When the Mailbox team joined Dropbox in 2013, we shared a passion for simplifying the way people work together. And solving the email problem seemed like a strong complement to the challenges Dropbox was already tackling.
But as we deepened our focus on collaboration, we realized there’s only so much an email app can do to fundamentally fix email. We’ve come to believe that the best way for us to improve people’s productivity going forward is to streamline the workflows that generate so much email in the first place.
In other words, it was only a matter of time. I enjoyed Mailbox. When I first discovered it and received my beta invite way back when, I was instantly hooked. The concept of being able to swipe emails around and either put them off until later or never have to deal with them at all was amazing. In my opinion, the best feature about the app was probably the reminder/scheduling swipe.
Deferring an email until “the evening” or at some point in the future when I could pay more attention to it rocked. I would use this almost on a daily basis with my personal emails.
Now, I guess I’m going back to the native Mail app, an app I never left on the Mac1
. I could use something like Spark or Inbox. I’m not that resistant to change.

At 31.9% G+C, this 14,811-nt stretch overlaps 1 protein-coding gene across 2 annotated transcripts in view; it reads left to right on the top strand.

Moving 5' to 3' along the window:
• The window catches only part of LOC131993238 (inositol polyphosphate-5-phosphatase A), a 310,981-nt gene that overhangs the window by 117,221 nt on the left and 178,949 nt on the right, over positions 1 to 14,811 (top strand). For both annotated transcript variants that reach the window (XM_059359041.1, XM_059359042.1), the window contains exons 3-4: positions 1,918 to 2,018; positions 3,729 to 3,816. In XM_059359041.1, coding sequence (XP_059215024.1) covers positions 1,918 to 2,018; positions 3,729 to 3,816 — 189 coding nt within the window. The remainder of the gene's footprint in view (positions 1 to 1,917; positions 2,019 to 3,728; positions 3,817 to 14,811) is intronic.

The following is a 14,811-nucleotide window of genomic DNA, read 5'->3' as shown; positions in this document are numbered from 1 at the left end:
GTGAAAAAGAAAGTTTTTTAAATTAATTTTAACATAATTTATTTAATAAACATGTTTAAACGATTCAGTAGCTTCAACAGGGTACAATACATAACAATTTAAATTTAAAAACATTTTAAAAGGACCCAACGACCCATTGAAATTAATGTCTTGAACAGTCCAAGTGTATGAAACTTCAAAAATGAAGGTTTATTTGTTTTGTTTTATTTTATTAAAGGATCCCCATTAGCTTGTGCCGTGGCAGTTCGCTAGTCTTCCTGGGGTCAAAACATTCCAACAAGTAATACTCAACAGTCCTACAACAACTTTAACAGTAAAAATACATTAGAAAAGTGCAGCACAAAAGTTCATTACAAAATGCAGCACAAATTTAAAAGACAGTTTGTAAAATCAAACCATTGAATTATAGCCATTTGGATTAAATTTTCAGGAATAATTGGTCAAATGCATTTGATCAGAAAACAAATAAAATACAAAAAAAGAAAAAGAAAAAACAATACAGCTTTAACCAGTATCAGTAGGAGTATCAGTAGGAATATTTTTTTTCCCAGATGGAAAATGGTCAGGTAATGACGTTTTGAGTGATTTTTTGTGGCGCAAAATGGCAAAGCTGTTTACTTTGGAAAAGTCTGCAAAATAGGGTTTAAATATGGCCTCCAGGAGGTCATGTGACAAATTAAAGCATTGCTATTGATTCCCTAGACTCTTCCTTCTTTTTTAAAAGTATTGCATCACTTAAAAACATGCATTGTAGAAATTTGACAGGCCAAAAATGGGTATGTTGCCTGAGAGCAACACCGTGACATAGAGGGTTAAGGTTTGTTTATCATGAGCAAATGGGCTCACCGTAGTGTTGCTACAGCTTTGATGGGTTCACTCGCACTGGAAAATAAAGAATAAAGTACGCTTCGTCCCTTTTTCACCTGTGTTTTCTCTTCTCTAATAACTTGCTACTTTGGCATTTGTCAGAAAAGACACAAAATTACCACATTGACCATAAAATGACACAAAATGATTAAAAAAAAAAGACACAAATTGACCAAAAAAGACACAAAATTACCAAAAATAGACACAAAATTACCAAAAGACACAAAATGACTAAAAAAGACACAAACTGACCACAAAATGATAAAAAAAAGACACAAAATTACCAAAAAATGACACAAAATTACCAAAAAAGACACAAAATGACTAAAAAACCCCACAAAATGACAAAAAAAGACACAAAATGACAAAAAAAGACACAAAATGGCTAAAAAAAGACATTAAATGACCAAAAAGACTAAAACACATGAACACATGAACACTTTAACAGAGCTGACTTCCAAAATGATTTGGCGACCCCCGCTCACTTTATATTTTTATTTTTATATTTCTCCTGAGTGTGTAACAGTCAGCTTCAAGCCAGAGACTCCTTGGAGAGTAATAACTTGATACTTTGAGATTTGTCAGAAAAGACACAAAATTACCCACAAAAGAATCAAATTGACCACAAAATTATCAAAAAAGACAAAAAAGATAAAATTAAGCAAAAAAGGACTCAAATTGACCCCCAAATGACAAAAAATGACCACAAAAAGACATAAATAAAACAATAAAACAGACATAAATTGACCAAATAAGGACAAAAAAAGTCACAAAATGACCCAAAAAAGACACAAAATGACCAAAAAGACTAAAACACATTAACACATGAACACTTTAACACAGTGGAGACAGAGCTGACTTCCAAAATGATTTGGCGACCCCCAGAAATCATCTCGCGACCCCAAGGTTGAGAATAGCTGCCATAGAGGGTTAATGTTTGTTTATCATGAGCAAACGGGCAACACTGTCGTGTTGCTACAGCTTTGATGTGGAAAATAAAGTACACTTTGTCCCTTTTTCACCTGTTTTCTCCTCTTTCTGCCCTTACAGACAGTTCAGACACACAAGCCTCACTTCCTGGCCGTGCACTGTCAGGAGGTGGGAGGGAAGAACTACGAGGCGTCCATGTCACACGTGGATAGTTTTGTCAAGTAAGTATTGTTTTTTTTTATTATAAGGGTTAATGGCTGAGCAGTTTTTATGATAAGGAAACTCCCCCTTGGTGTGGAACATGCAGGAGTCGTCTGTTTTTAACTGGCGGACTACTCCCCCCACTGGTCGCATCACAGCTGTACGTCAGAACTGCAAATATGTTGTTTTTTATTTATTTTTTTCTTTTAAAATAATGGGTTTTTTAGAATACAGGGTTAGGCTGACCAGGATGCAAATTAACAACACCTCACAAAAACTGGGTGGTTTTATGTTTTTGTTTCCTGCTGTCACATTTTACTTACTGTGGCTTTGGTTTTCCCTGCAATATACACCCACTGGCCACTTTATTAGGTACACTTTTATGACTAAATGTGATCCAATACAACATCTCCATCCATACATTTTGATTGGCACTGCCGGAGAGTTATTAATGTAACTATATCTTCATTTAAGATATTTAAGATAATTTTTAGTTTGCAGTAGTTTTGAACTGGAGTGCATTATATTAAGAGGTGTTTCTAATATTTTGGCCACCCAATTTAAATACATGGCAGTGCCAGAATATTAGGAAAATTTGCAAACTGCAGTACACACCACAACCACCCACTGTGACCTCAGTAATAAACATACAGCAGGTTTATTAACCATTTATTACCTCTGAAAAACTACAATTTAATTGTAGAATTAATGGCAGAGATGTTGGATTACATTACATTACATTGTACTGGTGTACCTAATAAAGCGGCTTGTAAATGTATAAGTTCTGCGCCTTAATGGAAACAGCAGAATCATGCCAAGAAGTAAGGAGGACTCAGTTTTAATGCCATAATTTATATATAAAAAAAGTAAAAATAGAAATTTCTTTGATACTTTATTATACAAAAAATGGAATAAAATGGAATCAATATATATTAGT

There’s one thing that sets this event up for another one of those things that can be classified by the phrase historically speaking, and Brent Simmons puts it quite succinctly:
Again… it was only a matter of time.
When deciding whether or not you can trust an app to stick around, you can’t go by whether or not it was acquired.
This is so true. I like to use Nik as an example. A software company that developed photography editing tools, it was acquired by Google in September 2012 but is still going strong as a part of the Google Nik Collection. If you’re still not sure who Nik are, have you heard of Snapseed?
I’ll pour one out for Mailbox because I have some crappy beer in the fridge, but in a week, I’ll have already moved on.